Sunbutter Video Contest

Aug 05

Sunbutter has contacted us to let us know of a new contest they are holding! http://bit.ly/videodetails will take you to their Facebook page. Sadly it does not seem to be open to Canadians. So are you going to enter?     Here’s a lowdown on what they want and what you get: Grand Prize Chosen by SunButter: A case (6 jars) of SunButter $100 US savings bond 2nd Prize Chosen by voters: A jar (16 oz) of SunButter $100 US savings bond 3rd Prize Chosen by voters: A jar (16 oz) of SunButter $100 US savings bond Prize Eligibility Only persons residing in United States who are at least 18 years of age can enter. Contest Starts August 01, 2010 @ 12:01 am (CDT) Contest Ends September 03, 2010 @ 11:59 pm (CDT) Share...

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Introducing Mr. Christie Snak Paks Soft Baked Cookies!

Mar 18

Introducing Mr. Christie Snak Paks Soft Baked Cookies!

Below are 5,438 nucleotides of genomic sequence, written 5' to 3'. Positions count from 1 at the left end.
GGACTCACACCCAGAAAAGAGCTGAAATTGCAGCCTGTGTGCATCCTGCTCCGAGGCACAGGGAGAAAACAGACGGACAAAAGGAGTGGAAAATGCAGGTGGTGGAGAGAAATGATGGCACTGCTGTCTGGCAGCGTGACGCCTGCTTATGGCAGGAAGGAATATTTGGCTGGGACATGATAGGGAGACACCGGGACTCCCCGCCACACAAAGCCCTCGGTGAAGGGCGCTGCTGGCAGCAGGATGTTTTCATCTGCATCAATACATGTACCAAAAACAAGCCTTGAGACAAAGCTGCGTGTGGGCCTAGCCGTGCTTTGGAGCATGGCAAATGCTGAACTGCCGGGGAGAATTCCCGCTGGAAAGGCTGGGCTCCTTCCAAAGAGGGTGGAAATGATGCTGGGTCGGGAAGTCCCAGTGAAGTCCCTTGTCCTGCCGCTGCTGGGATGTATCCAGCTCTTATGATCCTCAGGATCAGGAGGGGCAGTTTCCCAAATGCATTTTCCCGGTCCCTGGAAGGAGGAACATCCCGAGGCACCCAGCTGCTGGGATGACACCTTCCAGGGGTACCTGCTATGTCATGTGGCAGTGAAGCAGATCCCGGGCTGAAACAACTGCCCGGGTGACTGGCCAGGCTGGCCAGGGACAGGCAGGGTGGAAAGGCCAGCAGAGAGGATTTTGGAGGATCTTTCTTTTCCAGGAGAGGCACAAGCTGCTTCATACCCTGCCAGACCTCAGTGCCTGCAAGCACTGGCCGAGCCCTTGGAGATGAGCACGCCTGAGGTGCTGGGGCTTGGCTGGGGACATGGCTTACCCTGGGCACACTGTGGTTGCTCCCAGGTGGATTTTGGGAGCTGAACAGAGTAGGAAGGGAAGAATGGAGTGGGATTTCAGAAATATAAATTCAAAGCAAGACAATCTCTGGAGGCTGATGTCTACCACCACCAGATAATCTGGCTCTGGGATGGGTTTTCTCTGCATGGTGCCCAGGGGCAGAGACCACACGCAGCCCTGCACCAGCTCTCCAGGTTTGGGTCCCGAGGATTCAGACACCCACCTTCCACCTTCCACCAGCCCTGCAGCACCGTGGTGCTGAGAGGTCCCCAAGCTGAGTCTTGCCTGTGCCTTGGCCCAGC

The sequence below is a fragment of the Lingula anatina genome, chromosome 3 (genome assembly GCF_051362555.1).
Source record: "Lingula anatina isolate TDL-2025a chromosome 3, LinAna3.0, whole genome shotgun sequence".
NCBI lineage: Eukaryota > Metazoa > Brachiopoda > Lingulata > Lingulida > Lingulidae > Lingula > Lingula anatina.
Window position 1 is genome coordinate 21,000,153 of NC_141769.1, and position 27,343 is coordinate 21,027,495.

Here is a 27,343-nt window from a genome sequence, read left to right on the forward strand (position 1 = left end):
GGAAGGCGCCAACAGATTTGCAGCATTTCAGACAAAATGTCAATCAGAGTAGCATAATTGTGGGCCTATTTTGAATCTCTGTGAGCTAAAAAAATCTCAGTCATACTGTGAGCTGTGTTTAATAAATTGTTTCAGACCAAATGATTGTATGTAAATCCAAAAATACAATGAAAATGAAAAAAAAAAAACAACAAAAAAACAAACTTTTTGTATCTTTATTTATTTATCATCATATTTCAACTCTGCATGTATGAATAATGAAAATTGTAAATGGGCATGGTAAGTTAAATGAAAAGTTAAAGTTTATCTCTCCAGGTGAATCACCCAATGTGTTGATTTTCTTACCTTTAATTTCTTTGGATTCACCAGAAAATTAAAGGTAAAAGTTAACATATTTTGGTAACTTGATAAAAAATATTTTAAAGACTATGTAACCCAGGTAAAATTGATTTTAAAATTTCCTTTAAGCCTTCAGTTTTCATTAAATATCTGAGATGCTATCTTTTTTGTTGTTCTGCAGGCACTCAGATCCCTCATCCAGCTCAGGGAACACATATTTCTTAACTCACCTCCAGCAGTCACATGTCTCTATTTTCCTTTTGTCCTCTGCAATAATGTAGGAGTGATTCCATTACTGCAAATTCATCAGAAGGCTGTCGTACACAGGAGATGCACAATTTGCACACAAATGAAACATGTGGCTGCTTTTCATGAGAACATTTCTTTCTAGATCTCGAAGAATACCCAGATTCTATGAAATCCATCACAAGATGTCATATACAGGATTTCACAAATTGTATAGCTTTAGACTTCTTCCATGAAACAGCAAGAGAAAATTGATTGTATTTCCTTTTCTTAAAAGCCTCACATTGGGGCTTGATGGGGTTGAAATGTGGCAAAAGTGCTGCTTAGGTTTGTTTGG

We were recently very pleased that Kraft Foods gave us the opportunity to try their new Mr. Christie Snak Paks Soft Baked Cookies. They come in three flavours — Oatmeal Cinnamon, Oatmeal Chocolate Chip, and Double Chocolate — and are conveniently packaged in 30 gram snack-sized pouches, six per box. All three varieties are made in a peanut-free facility and so are perfect for school lunchboxes. Our son was so happy to try the new cookies, he didn’t waste any time getting to work. Not being as fond of chocolate as most children, our son decided that the Oatmeal Cinnamon flavour would likely be his favourite (and they were), so he started with them. He took his “job” quite seriously at first, studying the first cookie and calmly stating, “I like the colour” (incidentally, there are no artificial colours or artificial flavours in the cookies). Then, taking small nibbles, he continued, “I like that they’re soft and chewy. I really like the taste of it.” But soon he was excitedly exclaiming, “They’re YUMMY! I love them! I want another bag!” (By the way, the soft texture is due to added vegetable purée [zucchini, pumpkin, or carrot, depending on the flavour]). He’d eagerly polished off two packages before we introduced him to the next flavour, Oatmeal Chocolate Chip. By then, he was munching away happily, mumbling out a “They’re nummy” between chews. Then, trying the Double Chocolate variety, he commented that they are “a lot chocolatey.” Soon, there were wrappers all over the place, and our satisfied boy said, “They should be in the stores so we can buy them. My friends would love them!” I’m certain that they will. These cookies did not last more that a few days in our house, and my husband and I only got a couple of small tastes. As for all those wrappers, Kraft Canada has a partnership with a company called TerraCycle, which allows the cookie wrappers to be collected and reycled. Through TerraCycle’s partnership with Kraft Canada,  groups such as schools and charites can earn money by collecting the used cookie packages, which TerraCycle then recycles, or “upcycles,” into items such as backpacks, pencil cases, and yoga totes.  That’s cool stuff! Mr. Christie Snak Paks Soft Baked Cookies will be available...